Iran N-programme not US responsibility: Pranab

April 23rd, 2008 - 8:42 pm ICT by admin  


New Delhi, April 23 (IANS) Advising the United States not to take upon itself the task of determining whether Iran was pursuing a nuclear weapons programme, India Wednesday pointed out that it was the responsibility of the International Atomic Energy Agency and should be left entirely to it. External Affairs Minister Pranab Mukherjee said: ” The US should not take responsibility upon itself to determine whether Iran is making nuclear weapons or not.” He pointed out that Iran, a signatory to the nuclear Non Proliferation Treaty (NPT), will have to abide by IAEA guidelines.

Mukherjee’s remarks can be seen in the context of the latest round of brinksmanship between India and the US on the Iranian issue before the arrival April 29 in New Delhi of President Mahmoud Ahmedinijad. The Iranian president is scheduled to be here only for about eight hours - but his brief stay in the Indian capital has already sparked off a series of comments from the US and India.

In yet another remark that can also be seen as directed largely at the US, the external affairs minister also made it clear that India will not participate in any military exercises that were directed against friendly countries. “We will not support war exercises against friendly countries,” Mukherjee said.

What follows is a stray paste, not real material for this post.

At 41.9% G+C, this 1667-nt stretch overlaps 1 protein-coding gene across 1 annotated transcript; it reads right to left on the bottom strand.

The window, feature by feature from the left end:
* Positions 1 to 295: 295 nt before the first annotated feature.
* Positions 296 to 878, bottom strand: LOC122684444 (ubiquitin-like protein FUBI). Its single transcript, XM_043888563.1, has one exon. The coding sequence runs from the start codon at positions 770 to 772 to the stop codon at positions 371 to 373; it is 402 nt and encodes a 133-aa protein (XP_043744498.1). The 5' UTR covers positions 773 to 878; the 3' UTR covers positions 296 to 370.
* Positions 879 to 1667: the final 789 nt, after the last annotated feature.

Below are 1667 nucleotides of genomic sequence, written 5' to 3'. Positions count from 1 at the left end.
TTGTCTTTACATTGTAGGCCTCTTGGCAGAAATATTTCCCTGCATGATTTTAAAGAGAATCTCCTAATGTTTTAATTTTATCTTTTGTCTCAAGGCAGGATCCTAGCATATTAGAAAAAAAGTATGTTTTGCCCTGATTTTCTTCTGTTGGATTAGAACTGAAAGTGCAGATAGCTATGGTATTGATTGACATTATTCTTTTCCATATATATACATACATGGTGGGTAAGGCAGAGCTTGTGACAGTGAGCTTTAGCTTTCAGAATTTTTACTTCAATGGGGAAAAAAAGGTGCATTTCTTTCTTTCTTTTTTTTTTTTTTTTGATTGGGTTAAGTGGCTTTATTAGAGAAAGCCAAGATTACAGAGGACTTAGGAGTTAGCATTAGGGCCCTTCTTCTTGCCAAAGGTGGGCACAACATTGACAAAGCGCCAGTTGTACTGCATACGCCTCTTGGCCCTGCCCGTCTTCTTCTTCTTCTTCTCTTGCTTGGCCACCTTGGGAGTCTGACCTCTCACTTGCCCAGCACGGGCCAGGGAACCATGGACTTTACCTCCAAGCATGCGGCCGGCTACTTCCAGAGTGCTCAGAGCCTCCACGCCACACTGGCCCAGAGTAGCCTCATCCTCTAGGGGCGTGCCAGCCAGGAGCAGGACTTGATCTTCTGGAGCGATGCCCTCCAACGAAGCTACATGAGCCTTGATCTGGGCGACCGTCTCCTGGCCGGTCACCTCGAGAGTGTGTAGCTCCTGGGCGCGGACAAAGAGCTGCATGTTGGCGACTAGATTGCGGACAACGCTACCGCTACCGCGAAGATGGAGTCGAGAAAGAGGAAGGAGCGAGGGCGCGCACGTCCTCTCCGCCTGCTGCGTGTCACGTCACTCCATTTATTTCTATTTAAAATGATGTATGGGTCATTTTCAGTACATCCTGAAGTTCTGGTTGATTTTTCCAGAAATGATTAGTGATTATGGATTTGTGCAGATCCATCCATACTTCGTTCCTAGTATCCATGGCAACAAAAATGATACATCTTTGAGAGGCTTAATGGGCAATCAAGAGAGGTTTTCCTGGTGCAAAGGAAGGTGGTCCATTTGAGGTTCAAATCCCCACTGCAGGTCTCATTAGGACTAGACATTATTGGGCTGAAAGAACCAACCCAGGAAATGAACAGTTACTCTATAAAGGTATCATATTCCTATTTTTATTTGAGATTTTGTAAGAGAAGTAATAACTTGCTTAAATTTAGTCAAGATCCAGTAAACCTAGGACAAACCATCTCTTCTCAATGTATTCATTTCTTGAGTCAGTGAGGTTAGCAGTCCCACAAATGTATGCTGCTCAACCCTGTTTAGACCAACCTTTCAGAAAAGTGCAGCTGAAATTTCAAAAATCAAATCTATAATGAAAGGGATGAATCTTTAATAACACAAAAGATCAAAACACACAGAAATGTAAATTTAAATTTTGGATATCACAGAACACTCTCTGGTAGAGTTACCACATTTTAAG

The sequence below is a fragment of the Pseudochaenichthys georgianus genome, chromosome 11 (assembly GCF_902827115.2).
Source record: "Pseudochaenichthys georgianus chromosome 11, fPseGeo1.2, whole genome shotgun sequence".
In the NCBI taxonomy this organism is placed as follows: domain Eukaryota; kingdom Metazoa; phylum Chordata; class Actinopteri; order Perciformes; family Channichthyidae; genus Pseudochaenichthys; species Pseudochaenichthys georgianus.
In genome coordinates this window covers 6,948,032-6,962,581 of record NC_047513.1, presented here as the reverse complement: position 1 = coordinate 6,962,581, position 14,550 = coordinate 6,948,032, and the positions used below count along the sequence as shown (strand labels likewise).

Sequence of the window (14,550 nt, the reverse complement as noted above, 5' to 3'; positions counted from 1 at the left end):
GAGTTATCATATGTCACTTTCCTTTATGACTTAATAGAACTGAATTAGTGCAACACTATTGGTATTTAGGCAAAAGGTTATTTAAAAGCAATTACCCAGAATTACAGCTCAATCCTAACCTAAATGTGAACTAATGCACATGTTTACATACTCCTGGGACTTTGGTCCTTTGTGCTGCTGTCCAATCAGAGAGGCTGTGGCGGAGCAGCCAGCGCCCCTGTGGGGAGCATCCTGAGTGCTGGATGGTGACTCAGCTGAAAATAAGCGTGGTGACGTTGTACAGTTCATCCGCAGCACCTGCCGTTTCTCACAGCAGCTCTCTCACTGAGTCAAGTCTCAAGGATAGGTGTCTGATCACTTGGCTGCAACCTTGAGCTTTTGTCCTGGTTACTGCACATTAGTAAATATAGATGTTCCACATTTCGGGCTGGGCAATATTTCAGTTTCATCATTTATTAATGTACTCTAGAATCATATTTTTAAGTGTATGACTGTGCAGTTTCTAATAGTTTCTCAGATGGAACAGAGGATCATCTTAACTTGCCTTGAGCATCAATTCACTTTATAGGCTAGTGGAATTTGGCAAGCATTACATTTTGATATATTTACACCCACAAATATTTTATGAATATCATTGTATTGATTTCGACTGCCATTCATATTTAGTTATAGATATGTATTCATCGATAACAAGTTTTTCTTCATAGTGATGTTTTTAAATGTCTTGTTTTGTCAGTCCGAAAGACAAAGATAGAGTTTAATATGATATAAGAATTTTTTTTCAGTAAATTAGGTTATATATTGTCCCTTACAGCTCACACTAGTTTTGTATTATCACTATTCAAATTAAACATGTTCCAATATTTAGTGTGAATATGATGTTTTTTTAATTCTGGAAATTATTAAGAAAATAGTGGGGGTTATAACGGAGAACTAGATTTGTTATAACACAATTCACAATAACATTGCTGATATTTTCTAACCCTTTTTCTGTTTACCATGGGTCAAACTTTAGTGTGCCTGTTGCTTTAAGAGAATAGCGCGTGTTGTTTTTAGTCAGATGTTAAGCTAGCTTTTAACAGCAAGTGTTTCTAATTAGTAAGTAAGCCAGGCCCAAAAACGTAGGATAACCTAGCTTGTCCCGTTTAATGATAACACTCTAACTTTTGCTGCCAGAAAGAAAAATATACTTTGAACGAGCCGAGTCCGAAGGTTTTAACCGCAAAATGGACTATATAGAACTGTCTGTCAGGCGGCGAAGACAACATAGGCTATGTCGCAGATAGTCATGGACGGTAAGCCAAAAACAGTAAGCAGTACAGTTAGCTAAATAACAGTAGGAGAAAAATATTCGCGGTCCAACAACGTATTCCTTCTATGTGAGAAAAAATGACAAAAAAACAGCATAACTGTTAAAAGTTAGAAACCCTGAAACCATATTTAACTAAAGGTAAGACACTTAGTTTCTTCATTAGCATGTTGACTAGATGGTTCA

He was speaking before a large number of journalists at the Parliament Library Wednesday afternoon. An “Orientation Programme” for media persons covering the Lok Sabha proceedings had been organized by the secretariat of the Indian parliament’s lower house. The minister first spoke about India’s foreign policy objectives and later responded to queries from journalists.

The US State department spokesman Tuesday told newsmen in Washington that the US expected India to raise the Iranian nuclear programme issue during talks with Ahmedinijad and use its influence to make Iran stop its uranium enrichment. By the same evening, his Indian counterpart, Navtej Sarna responded by saying that India and Iran were capable of conducting their bilateral relations without guidance from anywhere else.

Iran has never sat easy in Indo-US relations. The Congress-led United Progressive Alliance government had come under severe criticism when some years back it supported a US-sponsored resolution at the IAEA board of governors’ meeting against Iran’s nuclear programme. A large number of people in India, particularly the left parties, were of the view that India was going out of its way to accommodate the US on Iran to ensure that the Indo-US nuclear deal does not get scuttled.

Though Ahmedinijad was elected as the Iranian President in the summer of 2005, so far he had not been invited to visit India. The invitation to him to stop by at New Delhi on his way back from Sri Lanka comes at a time when there are indications that the UPA government might make yet another serious attempt to push the Indo-US civilian nuclear deal through in the next few months.

The tough talk on the Indian government’s part to the remarks made by the US on Ahmedinijad’s visit can, therefore, be seen as an attempt to assure the left parties and others that India was not giving up its sovereign foreign policy - but space was perhaps being created to push the nuclear deal through without much opposition from its allies.

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